The Small Group You Have Always Wanted

The small group you have been longing for actually started in 1742. It wasn’t strategically designed to appeal to the fact that you like dogs rather than cats, it wasn’t something that had hours of homework each week, and you definitely didn’t spend 30 minutes watching a mega-church pastor on a T.V..  This small group was about transformation through community, and it was called (back in the day) a class meeting.

I cannot tell you how I have hungered for a tool that helped contextualize this brilliantly formative practice in the 21st century.  I mean, How hard could that be?  The 1700s weren’t that different from today.  Wait, that world was a VERY different place.  Forget whether or not they had internet or TV.  There was no refrigeration, telephones, or light bulbs!  Taking a practice from that time and translating it to today takes an incredibly intelligent and culturally-aware individual.

Praise God for Kevin Watson.  In his forthcoming book (11/15/2013) The Class Meeting. He does just that.  He not only gives an accessible introduction to the story of the Class meeting, but he helps the reader place it in the modern context and envision exactly what it would look like in a suburban den or high-rise apartment.

That alone is worth the cost of the book, but The Class Meeting goes further by seamlessly merging re-imagined history, small group curriculum and a ministry guide into a single new category.  The book is not merely about class meetings; it is designed as a launching resource for these types of small groups.  That’s right.  You put this in the hands of small group members and as they go through the book together they begin practicing a modern version of Wesley’s class meetings!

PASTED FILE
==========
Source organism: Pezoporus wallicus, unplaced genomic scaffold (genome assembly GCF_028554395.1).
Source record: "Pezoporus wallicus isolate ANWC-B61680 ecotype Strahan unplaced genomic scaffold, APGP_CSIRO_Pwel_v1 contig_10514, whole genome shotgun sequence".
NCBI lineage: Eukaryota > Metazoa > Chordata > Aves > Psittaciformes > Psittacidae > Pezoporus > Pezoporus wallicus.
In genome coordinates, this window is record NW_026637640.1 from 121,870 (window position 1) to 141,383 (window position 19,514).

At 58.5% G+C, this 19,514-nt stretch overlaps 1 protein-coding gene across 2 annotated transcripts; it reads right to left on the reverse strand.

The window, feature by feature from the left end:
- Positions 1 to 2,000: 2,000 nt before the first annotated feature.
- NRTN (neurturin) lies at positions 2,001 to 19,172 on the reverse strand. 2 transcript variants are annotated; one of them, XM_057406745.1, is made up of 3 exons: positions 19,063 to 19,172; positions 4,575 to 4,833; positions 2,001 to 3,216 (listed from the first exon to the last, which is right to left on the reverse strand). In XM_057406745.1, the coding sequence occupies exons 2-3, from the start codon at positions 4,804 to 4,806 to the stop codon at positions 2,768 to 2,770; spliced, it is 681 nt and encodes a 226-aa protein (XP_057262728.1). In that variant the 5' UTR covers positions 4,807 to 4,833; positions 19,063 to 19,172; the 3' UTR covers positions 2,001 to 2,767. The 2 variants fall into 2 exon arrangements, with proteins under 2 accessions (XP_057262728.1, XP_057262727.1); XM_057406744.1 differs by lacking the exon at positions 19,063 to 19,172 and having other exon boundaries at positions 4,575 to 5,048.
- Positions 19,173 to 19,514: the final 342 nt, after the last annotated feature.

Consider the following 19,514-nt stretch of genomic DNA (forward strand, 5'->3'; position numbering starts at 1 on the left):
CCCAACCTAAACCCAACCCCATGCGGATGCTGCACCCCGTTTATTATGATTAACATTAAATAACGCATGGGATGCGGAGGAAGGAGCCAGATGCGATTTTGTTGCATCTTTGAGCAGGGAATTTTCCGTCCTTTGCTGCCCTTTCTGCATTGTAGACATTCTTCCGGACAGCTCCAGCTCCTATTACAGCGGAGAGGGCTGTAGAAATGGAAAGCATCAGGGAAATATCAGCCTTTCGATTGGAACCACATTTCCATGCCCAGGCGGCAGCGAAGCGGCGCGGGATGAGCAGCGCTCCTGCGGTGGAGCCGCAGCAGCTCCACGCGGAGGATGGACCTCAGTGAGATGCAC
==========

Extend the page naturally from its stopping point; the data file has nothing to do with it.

How appropriate that the first credible book I’ve read about brining the class meeting to today ends up being as practical and innovative as Wesley’s original class meetings were.

If you have seen how quickly people hit the transformation ceiling of curriculum-driven small groups, if you have watched as affinity groups devolve into gossip groups, cliques, or into extinction, if you have seen the brokenness of the Sunday School model and the oft-hyped and oft-failed modern small group craze, this book is for you.

For those of you involved in Youth Ministry, this book will offer a model for groups that is more than accountability and more than Bible study.  It will help you tap into the desire of teens to be heard and understood as well as their need for guidance and partnership.  Though it will require some teenization, it will be well worth it!

If you haven’t already left to purchase it, what are you waiting for?  Go get it now!